This Viral Hack For Memorizing Info In 1 Day Is Taking Over TikTok

The Kay Chung study method is an effective way to help you cram, but at what cost?
Above, Kay Chung documents her all-nighter test prep for TikToks. "Pulling a Kay Chung" has become a new shorthand for students who need to cram before an exam.
Above, Kay Chung documents her all-nighter test prep for TikToks. "Pulling a Kay Chung" has become a new shorthand for students who need to cram before an exam.

Pulling an all-nighter for a test used to be a private agony between you and your body. But on TikTok, Kay Chung is making it public entertainment.

Chung, dubbed the “Patron Saint of Cramming Students” by a fan, is a second-year dental student at University of California, Los Angeles. Since June, she has posted 22 videos of her all-nighters before exams, and they regularly rack up more than a million views on the social media platform.

From chugging coffee while reviewing 784 slides to the 3:20 a.m. realization of her “dire situation,” Chung uses humor and honesty to show what it actually takes to power through a night of studying:


the caffeine hit me during the exam so bad i had to submit my test early and rented a scooter to go home asap #allnighter #dentalstudent #dentalschool #ucladentalstudent #ucla #studytok #studywithme #finalsweek

♬ Clown-Song - Electronic Radio Mix - P-Control

Her all-nighter method has taken over TikTok. “Pulling a Kay Chung” has now become a new shorthand for students who need to study intensely the night before an exam.

Christina Bonaparte, a 23-year-old first-year medical student who is based in Los Angeles, admires Chung’s work ethic and finds her videos to be relatable.

“She’s bringing awareness to the struggles of being in medical school or dental school,” Bonaparte said.

What sets Chung’s videos apart from the rest of “StudyTok” is how she is willing to show the less glamorous side of prepping for an exam. While some people on StudyTok share tips about the aesthetics of studying ― the fun pens, notebooks and highlighting techniques ― Chung shows the sacrifice.

“People like watching the suffering of it,” Chung told HuffPost. “I tried to show every aspect of it. A lot of times, I’m on the verge of tears.”

Or as Chung quips in one of her TikToks: “10:38 am preemptively cry because I clearly won’t have time later.

Chung believes her videos are so popular because it’s “one minute of gratification. You see the process and the results.” The videos end with the sun rising and Chung passing the exam.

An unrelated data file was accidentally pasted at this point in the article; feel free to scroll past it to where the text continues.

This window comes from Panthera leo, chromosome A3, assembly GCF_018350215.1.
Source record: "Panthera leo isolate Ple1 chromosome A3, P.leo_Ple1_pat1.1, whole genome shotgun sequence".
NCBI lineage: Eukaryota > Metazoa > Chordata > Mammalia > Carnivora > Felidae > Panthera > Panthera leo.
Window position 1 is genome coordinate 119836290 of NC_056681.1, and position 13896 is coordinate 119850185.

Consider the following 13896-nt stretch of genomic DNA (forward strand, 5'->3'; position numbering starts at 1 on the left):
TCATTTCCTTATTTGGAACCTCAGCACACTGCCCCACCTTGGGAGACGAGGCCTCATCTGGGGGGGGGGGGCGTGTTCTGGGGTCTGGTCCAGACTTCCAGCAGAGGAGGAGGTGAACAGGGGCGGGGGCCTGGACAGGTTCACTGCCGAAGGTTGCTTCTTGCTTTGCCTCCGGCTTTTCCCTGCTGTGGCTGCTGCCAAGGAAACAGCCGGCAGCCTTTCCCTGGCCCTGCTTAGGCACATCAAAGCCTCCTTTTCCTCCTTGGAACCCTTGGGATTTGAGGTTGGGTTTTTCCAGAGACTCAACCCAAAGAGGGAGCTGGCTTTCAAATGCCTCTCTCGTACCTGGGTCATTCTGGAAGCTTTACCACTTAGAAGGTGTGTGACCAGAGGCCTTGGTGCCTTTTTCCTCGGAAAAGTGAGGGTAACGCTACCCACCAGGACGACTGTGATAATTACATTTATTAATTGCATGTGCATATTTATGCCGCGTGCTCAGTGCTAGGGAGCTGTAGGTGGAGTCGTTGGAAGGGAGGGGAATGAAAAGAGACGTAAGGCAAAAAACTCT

The fast-paced clown music and zippy editing make Chung’s videos entertaining, but there’s a real fear that is fueling them. Earlier in dental school, Chung failed a practical portion of an exam. She said the experience of getting a failing score due to two minutes of her life “completely changed [her] perspective on how much one day matters.”

She does all-nighters before exams to cope with the pressure of having 30 questions determine her whole grade and “if you’re competent enough to go on.”

“The videos are fun, but there’s definitely a lot of anxiety behind it now,” she said about why she does all-nighters.

Why Kay Chung’s study method for cramming is so effective

Chung is not just staying up all night memorizing –– she has a step-by-step process that make her cramming effective:

1. During her all-nighter, Chung first reviews the lecture notes two to three times. Sometimes it is the first time she is reviewing the material, but Chung said that she does study at least three days in advance when she can. When Chung has more time, she’ll use the first day to review the first half of the lecture, the second day to review the rest, and the all-nighter to review everything.

2. Whatever Chung cannot remember from the lecture, she then copies down in a notebook. “I went over this two to three times, so if I don’t remember it, it’s something I struggle with memorizing,” Chung explained in a TikTok. She will then highlight notes she wrote down to see if she can actively remember the rest of the sentence.

3. Chung will then test her recall by going to a new blank page of her notebook and writing down what she remembers from her notes.

Chung has passed every written exam in dental school with this method. “It forces you to pass...because you’re constantly looking at the material for 10-12 hours before literally the start of the exam. So it’s fresh on my mind,” Chung told HuffPost.

Williams College psychology professor Nate Kornell, who researches human learning and memory, said Chung’s study technique method was “sophisticated and effective.”

Beyond her “wise” choice to study the material first, Kornell said that her “active recall” is one of the most effective parts of her technique. That’s because it goes beyond rote memorization. You can just rewrite your notes, or you can actively try to recall the information from memory and write it down.

“Research shows that active recall is a lot more effective,” Kornell said.

It also helps that Chung is writing notes down on paper, which is a better way to memorize and boost your understanding about a concept than typing it on a computer, according to studies.